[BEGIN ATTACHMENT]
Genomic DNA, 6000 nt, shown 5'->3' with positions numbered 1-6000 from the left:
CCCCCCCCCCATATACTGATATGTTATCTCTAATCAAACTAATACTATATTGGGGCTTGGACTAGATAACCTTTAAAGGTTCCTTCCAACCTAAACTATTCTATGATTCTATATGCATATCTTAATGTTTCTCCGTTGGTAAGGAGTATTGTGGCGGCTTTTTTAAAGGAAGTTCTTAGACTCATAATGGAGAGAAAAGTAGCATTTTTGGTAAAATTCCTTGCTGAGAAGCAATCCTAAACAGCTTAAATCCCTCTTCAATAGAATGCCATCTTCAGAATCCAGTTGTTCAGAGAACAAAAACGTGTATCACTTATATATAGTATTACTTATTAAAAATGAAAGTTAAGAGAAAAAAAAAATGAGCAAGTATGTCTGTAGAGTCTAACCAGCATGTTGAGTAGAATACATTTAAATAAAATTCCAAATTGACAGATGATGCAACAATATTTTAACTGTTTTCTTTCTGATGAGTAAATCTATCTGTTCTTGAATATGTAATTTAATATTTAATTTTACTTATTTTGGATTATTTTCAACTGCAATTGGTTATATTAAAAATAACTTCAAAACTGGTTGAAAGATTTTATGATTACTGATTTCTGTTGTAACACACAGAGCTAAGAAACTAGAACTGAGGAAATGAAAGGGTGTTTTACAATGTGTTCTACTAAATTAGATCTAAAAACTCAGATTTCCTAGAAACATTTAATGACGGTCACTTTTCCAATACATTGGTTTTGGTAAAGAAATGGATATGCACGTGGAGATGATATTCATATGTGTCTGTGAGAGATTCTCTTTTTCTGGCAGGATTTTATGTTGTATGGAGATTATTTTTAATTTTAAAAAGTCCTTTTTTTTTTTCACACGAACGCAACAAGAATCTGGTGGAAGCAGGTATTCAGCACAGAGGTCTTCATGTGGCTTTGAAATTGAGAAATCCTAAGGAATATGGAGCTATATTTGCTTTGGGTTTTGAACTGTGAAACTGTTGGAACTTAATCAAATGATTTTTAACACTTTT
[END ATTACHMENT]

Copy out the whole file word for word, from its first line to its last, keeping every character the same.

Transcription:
Genomic DNA, 6000 nt, shown 5'->3' with positions numbered 1-6000 from the left:
CCCCCCCCCCATATACTGATATGTTATCTCTAATCAAACTAATACTATATTGGGGCTTGGACTAGATAACCTTTAAAGGTTCCTTCCAACCTAAACTATTCTATGATTCTATATGCATATCTTAATGTTTCTCCGTTGGTAAGGAGTATTGTGGCGGCTTTTTTAAAGGAAGTTCTTAGACTCATAATGGAGAGAAAAGTAGCATTTTTGGTAAAATTCCTTGCTGAGAAGCAATCCTAAACAGCTTAAATCCCTCTTCAATAGAATGCCATCTTCAGAATCCAGTTGTTCAGAGAACAAAAACGTGTATCACTTATATATAGTATTACTTATTAAAAATGAAAGTTAAGAGAAAAAAAAAATGAGCAAGTATGTCTGTAGAGTCTAACCAGCATGTTGAGTAGAATACATTTAAATAAAATTCCAAATTGACAGATGATGCAACAATATTTTAACTGTTTTCTTTCTGATGAGTAAATCTATCTGTTCTTGAATATGTAATTTAATATTTAATTTTACTTATTTTGGATTATTTTCAACTGCAATTGGTTATATTAAAAATAACTTCAAAACTGGTTGAAAGATTTTATGATTACTGATTTCTGTTGTAACACACAGAGCTAAGAAACTAGAACTGAGGAAATGAAAGGGTGTTTTACAATGTGTTCTACTAAATTAGATCTAAAAACTCAGATTTCCTAGAAACATTTAATGACGGTCACTTTTCCAATACATTGGTTTTGGTAAAGAAATGGATATGCACGTGGAGATGATATTCATATGTGTCTGTGAGAGATTCTCTTTTTCTGGCAGGATTTTATGTTGTATGGAGATTATTTTTAATTTTAAAAAGTCCTTTTTTTTTTTCACACGAACGCAACAAGAATCTGGTGGAAGCAGGTATTCAGCACAGAGGTCTTCATGTGGCTTTGAAATTGAGAAATCCTAAGGAATATGGAGCTATATTTGCTTTGGGTTTTGAACTGTGAAACTGTTGGAACTTAATCAAATGATTTTTAACACTTTT